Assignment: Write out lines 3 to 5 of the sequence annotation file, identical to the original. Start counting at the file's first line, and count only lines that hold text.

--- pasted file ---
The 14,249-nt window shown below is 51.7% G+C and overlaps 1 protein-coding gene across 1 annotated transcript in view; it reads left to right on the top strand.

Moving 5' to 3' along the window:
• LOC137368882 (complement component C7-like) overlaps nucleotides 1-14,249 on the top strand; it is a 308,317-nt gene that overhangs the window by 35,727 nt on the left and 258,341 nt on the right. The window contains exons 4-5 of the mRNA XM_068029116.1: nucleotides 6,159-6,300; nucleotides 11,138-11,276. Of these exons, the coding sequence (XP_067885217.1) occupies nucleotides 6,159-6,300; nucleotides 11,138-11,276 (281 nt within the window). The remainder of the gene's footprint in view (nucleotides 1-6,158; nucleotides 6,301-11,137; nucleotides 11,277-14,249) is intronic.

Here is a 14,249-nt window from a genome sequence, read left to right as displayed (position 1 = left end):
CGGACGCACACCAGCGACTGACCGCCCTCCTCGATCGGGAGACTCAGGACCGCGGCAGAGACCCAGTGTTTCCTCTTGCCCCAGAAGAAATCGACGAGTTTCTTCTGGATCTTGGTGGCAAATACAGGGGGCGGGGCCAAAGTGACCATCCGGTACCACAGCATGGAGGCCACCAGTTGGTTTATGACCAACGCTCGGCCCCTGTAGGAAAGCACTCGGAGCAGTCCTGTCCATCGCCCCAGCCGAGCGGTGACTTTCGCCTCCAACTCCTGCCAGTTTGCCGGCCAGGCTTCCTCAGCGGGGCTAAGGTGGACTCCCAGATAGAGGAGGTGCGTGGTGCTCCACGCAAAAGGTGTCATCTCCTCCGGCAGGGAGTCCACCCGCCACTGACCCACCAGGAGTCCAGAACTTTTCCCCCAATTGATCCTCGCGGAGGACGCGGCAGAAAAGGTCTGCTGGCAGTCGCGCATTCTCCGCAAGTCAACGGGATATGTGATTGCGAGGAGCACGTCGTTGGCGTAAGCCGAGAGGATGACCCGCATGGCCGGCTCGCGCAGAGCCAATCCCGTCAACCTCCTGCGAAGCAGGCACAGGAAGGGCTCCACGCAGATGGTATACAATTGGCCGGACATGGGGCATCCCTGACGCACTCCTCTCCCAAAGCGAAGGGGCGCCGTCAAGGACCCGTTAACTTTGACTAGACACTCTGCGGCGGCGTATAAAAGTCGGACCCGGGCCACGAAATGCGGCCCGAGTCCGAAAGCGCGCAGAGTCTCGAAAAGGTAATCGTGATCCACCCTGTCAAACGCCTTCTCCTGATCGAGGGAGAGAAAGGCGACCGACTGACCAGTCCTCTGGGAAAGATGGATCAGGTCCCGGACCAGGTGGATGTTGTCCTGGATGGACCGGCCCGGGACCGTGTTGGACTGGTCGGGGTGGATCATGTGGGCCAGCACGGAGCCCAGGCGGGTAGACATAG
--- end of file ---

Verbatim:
• LOC137368882 (complement component C7-like) overlaps nucleotides 1-14,249 on the top strand; it is a 308,317-nt gene that overhangs the window by 35,727 nt on the left and 258,341 nt on the right. The window contains exons 4-5 of the mRNA XM_068029116.1: nucleotides 6,159-6,300; nucleotides 11,138-11,276. Of these exons, the coding sequence (XP_067885217.1) occupies nucleotides 6,159-6,300; nucleotides 11,138-11,276 (281 nt within the window). The remainder of the gene's footprint in view (nucleotides 1-6,158; nucleotides 6,301-11,137; nucleotides 11,277-14,249) is intronic.

Here is a 14,249-nt window from a genome sequence, read left to right as displayed (position 1 = left end):
CGGACGCACACCAGCGACTGACCGCCCTCCTCGATCGGGAGACTCAGGACCGCGGCAGAGACCCAGTGTTTCCTCTTGCCCCAGAAGAAATCGACGAGTTTCTTCTGGATCTTGGTGGCAAATACAGGGGGCGGGGCCAAAGTGACCATCCGGTACCACAGCATGGAGGCCACCAGTTGGTTTATGACCAACGCTCGGCCCCTGTAGGAAAGCACTCGGAGCAGTCCTGTCCATCGCCCCAGCCGAGCGGTGACTTTCGCCTCCAACTCCTGCCAGTTTGCCGGCCAGGCTTCCTCAGCGGGGCTAAGGTGGACTCCCAGATAGAGGAGGTGCGTGGTGCTCCACGCAAAAGGTGTCATCTCCTCCGGCAGGGAGTCCACCCGCCACTGACCCACCAGGAGTCCAGAACTTTTCCCCCAATTGATCCTCGCGGAGGACGCGGCAGAAAAGGTCTGCTGGCAGTCGCGCATTCTCCGCAAGTCAACGGGATATGTGATTGCGAGGAGCACGTCGTTGGCGTAAGCCGAGAGGATGACCCGCATGGCCGGCTCGCGCAGAGCCAATCCCGTCAACCTCCTGCGAAGCAGGCACAGGAAGGGCTCCACGCAGATGGTATACAATTGGCCGGACATGGGGCATCCCTGACGCACTCCTCTCCCAAAGCGAAGGGGCGCCGTCAAGGACCCGTTAACTTTGACTAGACACTCTGCGGCGGCGTATAAAAGTCGGACCCGGGCCACGAAATGCGGCCCGAGTCCGAAAGCGCGCAGAGTCTCGAAAAGGTAATCGTGATCCACCCTGTCAAACGCCTTCTCCTGATCGAGGGAGAGAAAGGCGACCGACTGACCAGTCCTCTGGGAAAGATGGATCAGGTCCCGGACCAGGTGGATGTTGTCCTGGATGGACCGGCCCGGGACCGTGTTGGACTGGTCGGGGTGGATCATGTGGGCCAGCACGGAGCCCAGGCGGGTAGACATAG